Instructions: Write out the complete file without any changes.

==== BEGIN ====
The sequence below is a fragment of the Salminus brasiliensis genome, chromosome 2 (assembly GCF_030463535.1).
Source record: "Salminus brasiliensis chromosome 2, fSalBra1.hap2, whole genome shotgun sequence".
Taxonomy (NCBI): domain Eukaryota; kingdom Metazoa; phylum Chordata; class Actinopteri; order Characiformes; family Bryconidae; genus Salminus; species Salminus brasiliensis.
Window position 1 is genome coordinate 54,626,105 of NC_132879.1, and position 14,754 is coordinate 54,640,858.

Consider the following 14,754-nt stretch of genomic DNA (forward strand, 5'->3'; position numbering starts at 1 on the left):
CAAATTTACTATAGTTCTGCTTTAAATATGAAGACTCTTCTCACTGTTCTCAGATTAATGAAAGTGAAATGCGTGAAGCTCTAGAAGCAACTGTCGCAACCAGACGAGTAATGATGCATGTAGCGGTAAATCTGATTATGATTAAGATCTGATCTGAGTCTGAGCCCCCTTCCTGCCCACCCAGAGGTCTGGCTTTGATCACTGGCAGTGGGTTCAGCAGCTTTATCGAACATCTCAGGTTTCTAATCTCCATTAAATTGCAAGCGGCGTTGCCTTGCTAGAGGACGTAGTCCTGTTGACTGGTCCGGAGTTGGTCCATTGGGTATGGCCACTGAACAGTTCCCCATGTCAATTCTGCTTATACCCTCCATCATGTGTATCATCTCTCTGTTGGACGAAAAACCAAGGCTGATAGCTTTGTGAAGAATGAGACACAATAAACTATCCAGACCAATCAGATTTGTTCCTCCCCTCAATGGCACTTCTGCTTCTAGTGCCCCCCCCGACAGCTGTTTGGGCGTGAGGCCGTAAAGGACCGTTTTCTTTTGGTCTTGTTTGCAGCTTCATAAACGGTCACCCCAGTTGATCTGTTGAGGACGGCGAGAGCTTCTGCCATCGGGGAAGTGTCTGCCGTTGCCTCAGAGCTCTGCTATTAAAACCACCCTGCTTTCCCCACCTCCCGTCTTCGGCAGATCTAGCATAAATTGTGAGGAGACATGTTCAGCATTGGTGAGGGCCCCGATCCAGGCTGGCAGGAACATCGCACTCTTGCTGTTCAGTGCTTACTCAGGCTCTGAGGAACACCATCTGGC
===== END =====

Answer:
The sequence below is a fragment of the Salminus brasiliensis genome, chromosome 2 (assembly GCF_030463535.1).
Source record: "Salminus brasiliensis chromosome 2, fSalBra1.hap2, whole genome shotgun sequence".
Taxonomy (NCBI): domain Eukaryota; kingdom Metazoa; phylum Chordata; class Actinopteri; order Characiformes; family Bryconidae; genus Salminus; species Salminus brasiliensis.
Window position 1 is genome coordinate 54,626,105 of NC_132879.1, and position 14,754 is coordinate 54,640,858.

Consider the following 14,754-nt stretch of genomic DNA (forward strand, 5'->3'; position numbering starts at 1 on the left):
CAAATTTACTATAGTTCTGCTTTAAATATGAAGACTCTTCTCACTGTTCTCAGATTAATGAAAGTGAAATGCGTGAAGCTCTAGAAGCAACTGTCGCAACCAGACGAGTAATGATGCATGTAGCGGTAAATCTGATTATGATTAAGATCTGATCTGAGTCTGAGCCCCCTTCCTGCCCACCCAGAGGTCTGGCTTTGATCACTGGCAGTGGGTTCAGCAGCTTTATCGAACATCTCAGGTTTCTAATCTCCATTAAATTGCAAGCGGCGTTGCCTTGCTAGAGGACGTAGTCCTGTTGACTGGTCCGGAGTTGGTCCATTGGGTATGGCCACTGAACAGTTCCCCATGTCAATTCTGCTTATACCCTCCATCATGTGTATCATCTCTCTGTTGGACGAAAAACCAAGGCTGATAGCTTTGTGAAGAATGAGACACAATAAACTATCCAGACCAATCAGATTTGTTCCTCCCCTCAATGGCACTTCTGCTTCTAGTGCCCCCCCCGACAGCTGTTTGGGCGTGAGGCCGTAAAGGACCGTTTTCTTTTGGTCTTGTTTGCAGCTTCATAAACGGTCACCCCAGTTGATCTGTTGAGGACGGCGAGAGCTTCTGCCATCGGGGAAGTGTCTGCCGTTGCCTCAGAGCTCTGCTATTAAAACCACCCTGCTTTCCCCACCTCCCGTCTTCGGCAGATCTAGCATAAATTGTGAGGAGACATGTTCAGCATTGGTGAGGGCCCCGATCCAGGCTGGCAGGAACATCGCACTCTTGCTGTTCAGTGCTTACTCAGGCTCTGAGGAACACCATCTGGC